The decision will be reviewed within two weeks.

All public rallies and gatherings of over five people continue to be prohibited for all public spaces. Public transport is allowed to operate within 50% of their capacities, while taxis are allowed to only take one passenger seated in the back or up to three passengers from the same family. 

Theaters, cinemas, museums, and other cultural institutions are allowed to continue their activities using 30% of their spaces.

Gyms and indoor pools are allowed to operate using 40% of their spaces. Other sports activities are allowed in both closed and open spaces. For individual sports, up to 20 people can participate during training in closed spaces, and up to 50 people during competitions. 

Kosovo citizens who are residents in another country and foreign citizens “who come from high risk countries, according to the official ECDC list” are obliged to provide a negative test result to enter Kosovo, otherwise, they are obliged to self-isolate for one week. Exceptions are only applied to people who are transiting through Kosovo, professional transporters, and foreign diplomats and their families. 

Meanwhile, medical teams from the Main Family Medical Centers will be relocated onto the borders to measure the temperatures and “overall checkup” of the travelers. 

Higher education will be held online with the exception of exams, and “practical” and laboratory work. Pre-university education will continue in the same manner, while municipal authorities will decide the measures for kindergartens. 

The decision will be reviewed within two weeks. 

Initial reactions

The manner through which the new measures were taken was contested by Shpend Ahmeti, mayor of the Municipality of Prishtina, which is currently in the red zone. 

“Prishtina [is] in the red zone, while Lipjan and Gračanica are in the green as if we’re hundreds of kilometers away,” he wrote in a Facebook post. “If a municipality conducts no tests, therefore there are no positive cases, then it is in the green zone. Of course, Prishtina with 12,000 tests conducted will result in greater numbers than Ferizaj with 350 tests conducted.”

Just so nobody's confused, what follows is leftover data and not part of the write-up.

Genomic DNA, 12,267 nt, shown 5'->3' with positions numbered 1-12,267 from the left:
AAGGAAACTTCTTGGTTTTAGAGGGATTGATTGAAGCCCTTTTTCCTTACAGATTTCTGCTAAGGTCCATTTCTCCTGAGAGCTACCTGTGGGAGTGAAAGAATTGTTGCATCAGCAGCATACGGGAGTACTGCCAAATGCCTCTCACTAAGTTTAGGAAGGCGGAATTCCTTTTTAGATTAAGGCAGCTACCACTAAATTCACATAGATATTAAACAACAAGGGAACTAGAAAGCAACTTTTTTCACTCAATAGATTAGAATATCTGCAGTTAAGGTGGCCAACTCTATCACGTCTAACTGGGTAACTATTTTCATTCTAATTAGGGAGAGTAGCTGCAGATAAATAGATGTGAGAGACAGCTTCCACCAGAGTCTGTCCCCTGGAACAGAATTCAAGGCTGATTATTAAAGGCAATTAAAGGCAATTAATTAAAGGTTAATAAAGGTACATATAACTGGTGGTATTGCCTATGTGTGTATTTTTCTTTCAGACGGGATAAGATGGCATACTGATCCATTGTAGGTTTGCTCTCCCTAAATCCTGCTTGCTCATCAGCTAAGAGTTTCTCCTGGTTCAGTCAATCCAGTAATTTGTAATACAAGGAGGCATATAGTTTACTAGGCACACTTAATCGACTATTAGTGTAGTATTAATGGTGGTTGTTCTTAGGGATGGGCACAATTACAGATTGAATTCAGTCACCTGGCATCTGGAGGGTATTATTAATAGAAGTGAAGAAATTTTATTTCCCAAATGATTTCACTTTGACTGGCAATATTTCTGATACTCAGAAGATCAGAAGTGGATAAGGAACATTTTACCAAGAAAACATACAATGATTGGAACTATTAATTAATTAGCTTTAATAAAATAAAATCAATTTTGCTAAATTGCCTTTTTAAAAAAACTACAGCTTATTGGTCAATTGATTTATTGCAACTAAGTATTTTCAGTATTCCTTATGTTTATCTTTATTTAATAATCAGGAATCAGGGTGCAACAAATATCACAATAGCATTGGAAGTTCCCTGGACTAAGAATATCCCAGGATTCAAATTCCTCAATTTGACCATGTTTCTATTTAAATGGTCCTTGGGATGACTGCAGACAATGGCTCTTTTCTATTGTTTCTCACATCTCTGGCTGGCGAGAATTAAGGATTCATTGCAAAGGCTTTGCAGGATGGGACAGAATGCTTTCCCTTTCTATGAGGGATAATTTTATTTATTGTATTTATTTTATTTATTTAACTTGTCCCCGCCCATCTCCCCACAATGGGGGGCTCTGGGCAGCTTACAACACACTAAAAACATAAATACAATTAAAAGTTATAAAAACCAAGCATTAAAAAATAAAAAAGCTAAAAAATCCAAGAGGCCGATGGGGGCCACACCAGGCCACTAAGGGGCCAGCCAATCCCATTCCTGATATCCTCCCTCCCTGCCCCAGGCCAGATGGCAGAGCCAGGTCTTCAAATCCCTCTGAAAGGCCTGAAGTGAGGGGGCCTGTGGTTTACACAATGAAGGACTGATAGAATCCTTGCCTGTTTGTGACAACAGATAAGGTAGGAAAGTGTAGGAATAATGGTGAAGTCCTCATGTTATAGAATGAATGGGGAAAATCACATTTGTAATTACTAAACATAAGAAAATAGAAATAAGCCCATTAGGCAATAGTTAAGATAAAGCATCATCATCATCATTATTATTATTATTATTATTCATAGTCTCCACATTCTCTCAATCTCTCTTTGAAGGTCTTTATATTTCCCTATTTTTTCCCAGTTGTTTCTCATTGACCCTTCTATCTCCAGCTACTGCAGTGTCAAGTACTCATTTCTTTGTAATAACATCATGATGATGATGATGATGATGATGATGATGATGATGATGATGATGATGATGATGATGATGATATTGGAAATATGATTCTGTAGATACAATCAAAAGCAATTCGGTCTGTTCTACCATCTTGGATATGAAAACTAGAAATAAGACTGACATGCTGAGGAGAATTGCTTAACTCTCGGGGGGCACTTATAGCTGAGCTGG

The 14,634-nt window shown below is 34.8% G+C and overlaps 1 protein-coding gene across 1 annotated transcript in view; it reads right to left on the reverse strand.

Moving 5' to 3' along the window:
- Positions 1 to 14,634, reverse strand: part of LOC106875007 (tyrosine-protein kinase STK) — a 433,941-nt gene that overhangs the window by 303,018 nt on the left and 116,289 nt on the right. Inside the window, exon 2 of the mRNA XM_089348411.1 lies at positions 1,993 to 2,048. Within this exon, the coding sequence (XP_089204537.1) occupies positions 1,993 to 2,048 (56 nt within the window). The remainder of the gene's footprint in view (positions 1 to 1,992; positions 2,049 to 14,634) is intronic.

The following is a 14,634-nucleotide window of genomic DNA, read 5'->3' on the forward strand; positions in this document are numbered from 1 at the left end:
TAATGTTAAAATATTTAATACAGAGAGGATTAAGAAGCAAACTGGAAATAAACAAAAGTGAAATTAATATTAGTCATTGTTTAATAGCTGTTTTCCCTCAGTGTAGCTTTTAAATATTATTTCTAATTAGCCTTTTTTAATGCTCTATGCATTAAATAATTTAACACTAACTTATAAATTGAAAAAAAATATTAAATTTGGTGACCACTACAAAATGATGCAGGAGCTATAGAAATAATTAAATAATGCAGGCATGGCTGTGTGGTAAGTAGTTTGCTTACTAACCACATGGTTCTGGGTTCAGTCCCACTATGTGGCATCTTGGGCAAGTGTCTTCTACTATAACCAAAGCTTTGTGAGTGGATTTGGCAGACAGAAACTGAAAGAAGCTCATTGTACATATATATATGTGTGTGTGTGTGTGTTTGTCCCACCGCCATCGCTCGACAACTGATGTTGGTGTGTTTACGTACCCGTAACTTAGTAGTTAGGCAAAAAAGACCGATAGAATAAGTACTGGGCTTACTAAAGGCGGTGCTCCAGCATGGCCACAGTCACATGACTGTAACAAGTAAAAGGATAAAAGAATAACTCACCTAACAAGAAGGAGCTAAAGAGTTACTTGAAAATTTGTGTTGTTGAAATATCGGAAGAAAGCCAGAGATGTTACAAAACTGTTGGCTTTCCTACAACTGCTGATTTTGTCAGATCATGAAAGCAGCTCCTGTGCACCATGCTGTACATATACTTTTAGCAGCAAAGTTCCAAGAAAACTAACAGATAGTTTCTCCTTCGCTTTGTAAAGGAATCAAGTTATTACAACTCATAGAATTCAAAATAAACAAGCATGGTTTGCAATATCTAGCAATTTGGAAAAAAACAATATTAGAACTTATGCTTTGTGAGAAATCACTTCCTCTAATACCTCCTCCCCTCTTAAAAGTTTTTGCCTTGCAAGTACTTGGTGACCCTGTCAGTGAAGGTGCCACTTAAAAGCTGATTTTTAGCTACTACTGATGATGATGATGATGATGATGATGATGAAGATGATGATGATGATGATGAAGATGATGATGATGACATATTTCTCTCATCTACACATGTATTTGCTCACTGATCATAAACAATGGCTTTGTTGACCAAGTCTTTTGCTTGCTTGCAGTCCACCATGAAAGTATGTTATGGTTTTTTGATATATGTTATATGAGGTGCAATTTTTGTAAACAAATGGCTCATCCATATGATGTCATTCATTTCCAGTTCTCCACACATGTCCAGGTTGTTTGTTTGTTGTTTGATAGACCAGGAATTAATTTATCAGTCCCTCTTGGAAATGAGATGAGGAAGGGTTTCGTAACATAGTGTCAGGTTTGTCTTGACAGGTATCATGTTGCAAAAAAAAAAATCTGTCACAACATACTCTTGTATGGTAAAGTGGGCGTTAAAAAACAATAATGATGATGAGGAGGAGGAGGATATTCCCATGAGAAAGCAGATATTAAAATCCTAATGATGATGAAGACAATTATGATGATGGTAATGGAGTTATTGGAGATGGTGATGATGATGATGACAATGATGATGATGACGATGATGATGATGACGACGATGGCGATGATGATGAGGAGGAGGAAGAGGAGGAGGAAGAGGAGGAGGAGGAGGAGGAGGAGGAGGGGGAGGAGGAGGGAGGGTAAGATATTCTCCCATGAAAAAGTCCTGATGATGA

Ahmeti added that he is against the lockdown “with such principles and criteria” and “with no economic aid for businesses and citizens.” 

Meanwhile, the Kosovo Chamber of Commerce (KCC) supported the measures taken by the Kosovo Government, inviting businesses to respect them. The KCC Chairman, Berat Rukiqi, said that he was against a total lockdown and that the latest decisions enable the preservation of public health and the minimal functioning of the economy as well. 

He added that the penalties for businesses who do not respect the measures can go up to three months of enforced closure. 

The pandemic and preventive measures have shaken the country’s fragile economy. According to the World Bank analysis, Kosovo’s economy is expected to contract by 8.8% during 2020. 

Meanwhile, the draft law on Economic Recovery which takes into account the implementation of the Economic Recovery Package worth over 350 million euros has not been reviewed during its second reading in the Assembly. The second reading was to take place on Wednesday (November 11), but the Assembly lacked a quorum. The draft law was voted on during its first reading on October 12, after six failed attemptsK

Feature Image: Atdhe Mulla / K2.0.

Reporting by Bekë Veliu and Tringë Sokoli.